In last week’s post, I shared a (somewhat sanitized) scenario in which (stay with me now) data sets collected by a coordinating organization from a community of companies, each of which providing a consolidated extract, needed to be merged to deliver a newly created data asset representing the aggregate functions applied across the consolidated extracts. And while the example was provided in the context of a government agency collecting data for reporting purposes, this scenario is not uncommon. In any environment that involves a single coordinator reporting detail statistics based on data collected from numerous agents or franchisees, we see the same model, which can be summarized in these stages:
1) Each organization extracts data from a variety of sources.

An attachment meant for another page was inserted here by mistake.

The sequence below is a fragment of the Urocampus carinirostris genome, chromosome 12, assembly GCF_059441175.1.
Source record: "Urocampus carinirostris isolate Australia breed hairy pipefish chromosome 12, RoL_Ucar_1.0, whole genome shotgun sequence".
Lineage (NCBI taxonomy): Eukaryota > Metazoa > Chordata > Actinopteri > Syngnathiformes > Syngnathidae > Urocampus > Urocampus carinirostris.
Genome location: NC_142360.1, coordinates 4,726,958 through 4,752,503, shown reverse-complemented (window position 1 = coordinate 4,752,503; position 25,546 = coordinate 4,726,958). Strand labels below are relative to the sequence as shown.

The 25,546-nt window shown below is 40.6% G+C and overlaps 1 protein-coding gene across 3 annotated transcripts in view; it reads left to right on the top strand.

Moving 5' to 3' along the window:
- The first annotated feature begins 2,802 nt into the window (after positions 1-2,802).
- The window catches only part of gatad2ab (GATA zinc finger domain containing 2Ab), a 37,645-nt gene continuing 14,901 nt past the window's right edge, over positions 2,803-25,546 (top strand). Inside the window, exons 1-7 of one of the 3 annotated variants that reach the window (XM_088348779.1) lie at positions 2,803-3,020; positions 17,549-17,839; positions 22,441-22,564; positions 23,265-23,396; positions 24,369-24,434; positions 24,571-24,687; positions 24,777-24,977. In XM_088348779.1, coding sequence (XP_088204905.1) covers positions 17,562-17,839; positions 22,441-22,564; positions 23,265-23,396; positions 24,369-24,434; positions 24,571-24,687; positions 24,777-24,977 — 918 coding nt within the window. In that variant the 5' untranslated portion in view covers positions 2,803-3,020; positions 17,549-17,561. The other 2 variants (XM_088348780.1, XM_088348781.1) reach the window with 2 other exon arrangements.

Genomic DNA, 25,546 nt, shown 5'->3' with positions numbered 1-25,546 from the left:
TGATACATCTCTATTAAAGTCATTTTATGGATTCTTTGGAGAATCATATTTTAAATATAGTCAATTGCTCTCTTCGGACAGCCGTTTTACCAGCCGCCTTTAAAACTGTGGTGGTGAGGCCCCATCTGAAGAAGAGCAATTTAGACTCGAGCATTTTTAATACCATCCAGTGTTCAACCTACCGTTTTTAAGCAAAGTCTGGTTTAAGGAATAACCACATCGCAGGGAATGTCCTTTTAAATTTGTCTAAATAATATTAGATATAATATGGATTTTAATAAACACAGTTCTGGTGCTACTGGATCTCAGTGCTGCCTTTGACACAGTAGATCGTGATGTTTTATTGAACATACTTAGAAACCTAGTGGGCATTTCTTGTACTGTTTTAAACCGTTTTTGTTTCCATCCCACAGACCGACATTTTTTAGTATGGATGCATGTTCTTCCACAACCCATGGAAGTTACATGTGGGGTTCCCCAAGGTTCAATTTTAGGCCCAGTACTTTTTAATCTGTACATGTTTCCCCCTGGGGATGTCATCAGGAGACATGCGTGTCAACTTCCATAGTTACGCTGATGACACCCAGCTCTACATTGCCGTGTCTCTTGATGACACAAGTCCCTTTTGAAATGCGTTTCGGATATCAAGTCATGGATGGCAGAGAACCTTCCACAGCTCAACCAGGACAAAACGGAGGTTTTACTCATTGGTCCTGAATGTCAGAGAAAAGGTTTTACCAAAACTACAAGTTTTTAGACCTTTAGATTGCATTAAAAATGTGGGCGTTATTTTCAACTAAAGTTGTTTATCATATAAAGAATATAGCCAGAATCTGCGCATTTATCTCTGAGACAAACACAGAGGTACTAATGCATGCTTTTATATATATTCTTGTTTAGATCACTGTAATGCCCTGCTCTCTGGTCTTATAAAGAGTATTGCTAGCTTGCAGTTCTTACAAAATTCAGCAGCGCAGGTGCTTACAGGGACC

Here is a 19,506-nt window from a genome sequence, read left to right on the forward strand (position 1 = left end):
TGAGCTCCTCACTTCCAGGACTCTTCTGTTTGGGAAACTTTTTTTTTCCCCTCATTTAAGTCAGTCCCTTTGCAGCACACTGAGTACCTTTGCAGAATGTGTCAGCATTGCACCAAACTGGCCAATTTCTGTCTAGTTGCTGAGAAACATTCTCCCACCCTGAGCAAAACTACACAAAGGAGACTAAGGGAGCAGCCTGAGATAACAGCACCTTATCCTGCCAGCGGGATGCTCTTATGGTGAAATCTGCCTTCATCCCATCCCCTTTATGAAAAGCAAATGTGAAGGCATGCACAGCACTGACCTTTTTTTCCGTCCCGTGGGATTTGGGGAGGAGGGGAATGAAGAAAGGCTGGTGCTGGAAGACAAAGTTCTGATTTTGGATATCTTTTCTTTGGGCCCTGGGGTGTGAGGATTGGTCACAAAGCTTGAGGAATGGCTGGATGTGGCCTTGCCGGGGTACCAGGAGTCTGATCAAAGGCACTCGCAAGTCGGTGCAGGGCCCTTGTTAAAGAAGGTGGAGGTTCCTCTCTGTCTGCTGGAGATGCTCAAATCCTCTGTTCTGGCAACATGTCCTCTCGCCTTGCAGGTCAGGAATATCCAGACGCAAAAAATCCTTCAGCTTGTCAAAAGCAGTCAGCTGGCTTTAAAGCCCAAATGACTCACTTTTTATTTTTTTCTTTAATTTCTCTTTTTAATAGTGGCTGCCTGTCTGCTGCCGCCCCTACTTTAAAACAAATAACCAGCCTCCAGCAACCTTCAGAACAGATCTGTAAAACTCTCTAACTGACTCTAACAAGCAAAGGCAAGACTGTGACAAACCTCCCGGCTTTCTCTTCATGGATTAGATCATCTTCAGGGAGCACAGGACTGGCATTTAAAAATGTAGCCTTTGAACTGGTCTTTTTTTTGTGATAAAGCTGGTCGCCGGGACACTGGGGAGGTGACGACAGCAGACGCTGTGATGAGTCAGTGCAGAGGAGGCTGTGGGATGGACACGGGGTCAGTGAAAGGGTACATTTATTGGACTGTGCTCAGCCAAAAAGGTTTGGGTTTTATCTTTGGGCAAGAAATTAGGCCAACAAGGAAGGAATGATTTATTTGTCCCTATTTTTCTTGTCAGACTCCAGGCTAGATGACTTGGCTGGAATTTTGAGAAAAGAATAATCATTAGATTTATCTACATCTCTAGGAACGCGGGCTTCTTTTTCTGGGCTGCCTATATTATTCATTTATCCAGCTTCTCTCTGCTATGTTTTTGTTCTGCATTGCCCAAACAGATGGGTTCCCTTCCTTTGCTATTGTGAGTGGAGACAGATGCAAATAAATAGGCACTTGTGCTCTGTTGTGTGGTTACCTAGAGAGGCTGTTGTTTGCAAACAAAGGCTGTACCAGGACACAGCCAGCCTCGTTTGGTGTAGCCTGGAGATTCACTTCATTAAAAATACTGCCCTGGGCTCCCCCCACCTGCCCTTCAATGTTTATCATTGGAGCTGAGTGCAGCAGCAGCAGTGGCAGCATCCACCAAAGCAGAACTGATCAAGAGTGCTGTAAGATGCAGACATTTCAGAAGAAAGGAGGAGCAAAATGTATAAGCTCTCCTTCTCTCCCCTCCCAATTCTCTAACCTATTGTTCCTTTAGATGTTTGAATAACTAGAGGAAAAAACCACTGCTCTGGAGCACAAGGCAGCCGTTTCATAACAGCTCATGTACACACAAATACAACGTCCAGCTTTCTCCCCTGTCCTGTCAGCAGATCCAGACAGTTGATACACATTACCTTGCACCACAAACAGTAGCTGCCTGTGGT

2) Transactions are organized by individual.
3) Sets of individual transactions are aggregated (e.g., sums are collected of transactions by individuals).
4) The coordinator collects interim results from the community of organizations.
5) The coordinator then sorts collected interim results by individual.
6) The coordinator generates the final result by finalizing the aggregation across the collected interim results.
7) The final result is packaged for publication.
The successful completion of this process would result in a trustworthy index of totaled transactions in which there is one and only entry for any individual. In essence, the representation of the individual becomes the key of the index. However, that puts the onus of consolidation and aggregation on the coordinator, who in some ways is left holding the bag. That is because the coordinator either must demand that each of the data providers standardize their representation of the individual, or must have intimate knowledge of the various representations provided by each organization. While this is possible, it seems unlikely for any coordinator to be ready to turn these data products around without some additional disciplines and tools in place. More to follow…